Inflation or Noflation?

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The lat­est CPI data from the ABS has revealed nofla­tion for first quar­ter of 2012. The pre­vi­ous Decem­ber 2011 quar­ter also record­ed nofla­tion, con­trary to RBA expec­ta­tions of infla­tion­ary pres­sure from the min­er­als boom.

Quarterly CPI

It is like­ly that Tuesday’s meet­ing will be the point at which the RBA will have to aban­don their expec­ta­tions of ris­ing inter­est rates to tame an Infla­tion bogie that has turned out to be Nofla­tion in prac­tice. In the April meet min­utes, the RBA board fin­ished with:

…If slow­er growth in demand could be expect­ed to result in a more mod­er­ate infla­tion out­come, then a case could be made for a fur­ther eas­ing of mon­e­tary pol­i­cy. The Board would have the oppor­tu­ni­ty at its next meet­ing to review the infla­tion out­look based on com­pre­hen­sive new data on prices, as well as infor­ma­tion on demand and out­put. Mem­bers judged it pru­dent to eval­u­ate those data before con­sid­er­ing a fur­ther pol­i­cy adjust­ment.

Can an annu­alised infla­tion rate of 1.6% make this case? Inter­est­ing­ly enough, it was less than one year ago when com­mer­cial news head­lines were still talk­ing about a rate rise — RBA’s Stevens hints at August inter­est rate rise:

The mar­ket has been pay­ing more atten­tion to a recent run of mixed domes­tic data which has shown jobs growth slow­ing, weak­ness in hous­ing and cred­it and a sharp con­trac­tion in the econ­o­my in the first quar­ter as flood­ing hit coal exports.

Mr Stevens, how­ev­er, made it very clear that he remains focused on the longer term impact of a huge trade and min­ing boom that should boost incomes and invest­ment over time.

One could be almost cer­tain that such a deci­sion is off the cards now, espe­cial­ly giv­en the recent decline in gov­ern­ment bond yields for the month of April.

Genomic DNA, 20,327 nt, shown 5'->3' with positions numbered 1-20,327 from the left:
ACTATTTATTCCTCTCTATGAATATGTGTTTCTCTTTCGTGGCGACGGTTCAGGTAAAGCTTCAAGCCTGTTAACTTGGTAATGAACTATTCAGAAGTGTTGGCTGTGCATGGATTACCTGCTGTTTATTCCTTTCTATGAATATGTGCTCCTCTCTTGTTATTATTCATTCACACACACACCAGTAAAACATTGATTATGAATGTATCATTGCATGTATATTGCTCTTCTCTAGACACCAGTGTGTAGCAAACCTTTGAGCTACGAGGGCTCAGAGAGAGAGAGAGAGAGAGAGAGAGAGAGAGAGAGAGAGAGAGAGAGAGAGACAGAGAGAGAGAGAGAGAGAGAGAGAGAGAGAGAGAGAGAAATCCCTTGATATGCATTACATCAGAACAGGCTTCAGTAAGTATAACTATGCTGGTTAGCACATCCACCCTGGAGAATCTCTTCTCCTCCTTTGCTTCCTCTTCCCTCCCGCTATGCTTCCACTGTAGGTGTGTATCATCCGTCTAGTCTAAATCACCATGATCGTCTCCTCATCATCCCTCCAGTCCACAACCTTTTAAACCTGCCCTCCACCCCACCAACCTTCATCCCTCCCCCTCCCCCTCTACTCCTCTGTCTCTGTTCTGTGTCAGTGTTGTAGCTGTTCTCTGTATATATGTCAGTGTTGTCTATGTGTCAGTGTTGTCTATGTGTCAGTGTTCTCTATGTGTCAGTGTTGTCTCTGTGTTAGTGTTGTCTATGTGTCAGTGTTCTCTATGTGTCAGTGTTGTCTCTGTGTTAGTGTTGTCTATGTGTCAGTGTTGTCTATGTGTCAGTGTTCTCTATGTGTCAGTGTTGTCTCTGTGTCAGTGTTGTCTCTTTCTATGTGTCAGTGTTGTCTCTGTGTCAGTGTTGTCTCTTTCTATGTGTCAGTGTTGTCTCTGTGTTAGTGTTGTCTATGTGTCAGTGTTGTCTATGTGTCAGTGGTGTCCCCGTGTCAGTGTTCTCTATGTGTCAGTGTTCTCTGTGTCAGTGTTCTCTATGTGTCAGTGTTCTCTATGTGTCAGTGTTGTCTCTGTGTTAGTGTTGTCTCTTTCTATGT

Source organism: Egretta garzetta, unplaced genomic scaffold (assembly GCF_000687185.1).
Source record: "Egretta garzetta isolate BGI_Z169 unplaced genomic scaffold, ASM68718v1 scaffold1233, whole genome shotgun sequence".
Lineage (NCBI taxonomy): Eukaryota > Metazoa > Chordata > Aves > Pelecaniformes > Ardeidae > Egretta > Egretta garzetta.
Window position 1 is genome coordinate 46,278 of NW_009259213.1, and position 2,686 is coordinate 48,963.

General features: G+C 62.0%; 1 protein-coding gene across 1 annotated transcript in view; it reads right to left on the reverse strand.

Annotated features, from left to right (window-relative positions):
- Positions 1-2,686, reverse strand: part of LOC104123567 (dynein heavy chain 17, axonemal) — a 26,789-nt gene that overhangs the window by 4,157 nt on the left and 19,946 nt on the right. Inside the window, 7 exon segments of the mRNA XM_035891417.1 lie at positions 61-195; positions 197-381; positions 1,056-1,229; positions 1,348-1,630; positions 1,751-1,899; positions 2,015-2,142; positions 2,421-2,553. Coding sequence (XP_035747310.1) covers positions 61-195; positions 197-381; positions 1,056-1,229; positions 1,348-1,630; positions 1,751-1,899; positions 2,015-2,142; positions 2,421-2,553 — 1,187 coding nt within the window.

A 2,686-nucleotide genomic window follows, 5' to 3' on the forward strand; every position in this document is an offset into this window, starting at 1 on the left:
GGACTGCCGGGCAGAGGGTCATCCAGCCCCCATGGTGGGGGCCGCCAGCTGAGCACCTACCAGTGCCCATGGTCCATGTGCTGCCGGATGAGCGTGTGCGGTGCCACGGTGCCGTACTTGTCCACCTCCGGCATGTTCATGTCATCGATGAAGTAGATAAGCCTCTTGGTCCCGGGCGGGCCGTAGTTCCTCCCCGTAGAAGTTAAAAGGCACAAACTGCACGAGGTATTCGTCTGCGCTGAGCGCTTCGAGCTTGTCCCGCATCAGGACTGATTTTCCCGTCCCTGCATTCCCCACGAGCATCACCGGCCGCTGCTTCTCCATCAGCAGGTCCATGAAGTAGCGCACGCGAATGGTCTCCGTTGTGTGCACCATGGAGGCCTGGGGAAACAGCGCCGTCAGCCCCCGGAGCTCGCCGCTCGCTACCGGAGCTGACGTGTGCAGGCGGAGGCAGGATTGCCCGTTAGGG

Government Bond Yields

There will also be no fis­cal stim­u­lus for the month of April, thanks to the recent aus­ter­i­ty mea­sures of the Aus­tralian Gov­ern­ment. This leaves mon­e­tary pol­i­cy to take up the slack for a slow down in Gov­ern­ment deficit fund­ed growth.

Date: Gov­ern­ment Secu­ri­ties on Issue (AU$ mil­lions)
Jan-2012 221646
Feb-2012 229706
Mar-2012 236036
Apr-2012 228426*

*As at 20 April 2012

It seems Wayne Swan is play­ing ball with the big rat­ing agen­cies to pro­tect the nation’s AAA rat­ing.

Nofla­tion clear­ly indi­cates that exces­sive con­sumer debt and a lack of liq­uid­i­ty in present mar­ket are caus­ing down­ward pres­sure on prices. The stand­out nofla­tion­ary phe­nom­e­non has been the decline in house prices of 4.8% per cent over the year to Decem­ber 2011, which is strain­ing many house­holds as many homes fall into neg­a­tive equi­ty. Graph 3.6 from the RBA Finan­cial Sta­bil­i­ty Review for March 2012 shows a notice­able increase in LVRs greater than or equal to 90%. Accord­ing to Perth Now, West­ern Aus­tralia is the sec­ond high­est state in Aus­tralia in terms of neg­a­tive equi­ty, where 8.5% of homes are cur­rent­ly worth less than was paid for them. Hav­ing said this, Graph 3.10 shows home loan arrears appear to have tak­en a sharp turn from the increas­ing trend in the 2011 Finan­cial Sta­bil­i­ty Reviews.

It seems quite trans­par­ent that with­out a stim­u­lus to liq­uid­i­ty via a rate cut next Tues­day, nofla­tion could eas­i­ly become defla­tion in months to come. Some min­ing boom…

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About Steve Keen

I am Professor of Economics and Head of Economics, History and Politics at Kingston University London, and a long time critic of conventional economic thought. As well as attacking mainstream thought in Debunking Economics, I am also developing an alternative dynamic approach to economic modelling. The key issue I am tackling here is the prospect for a debt-deflation on the back of the enormous private debts accumulated globally, and our very low rate of inflation.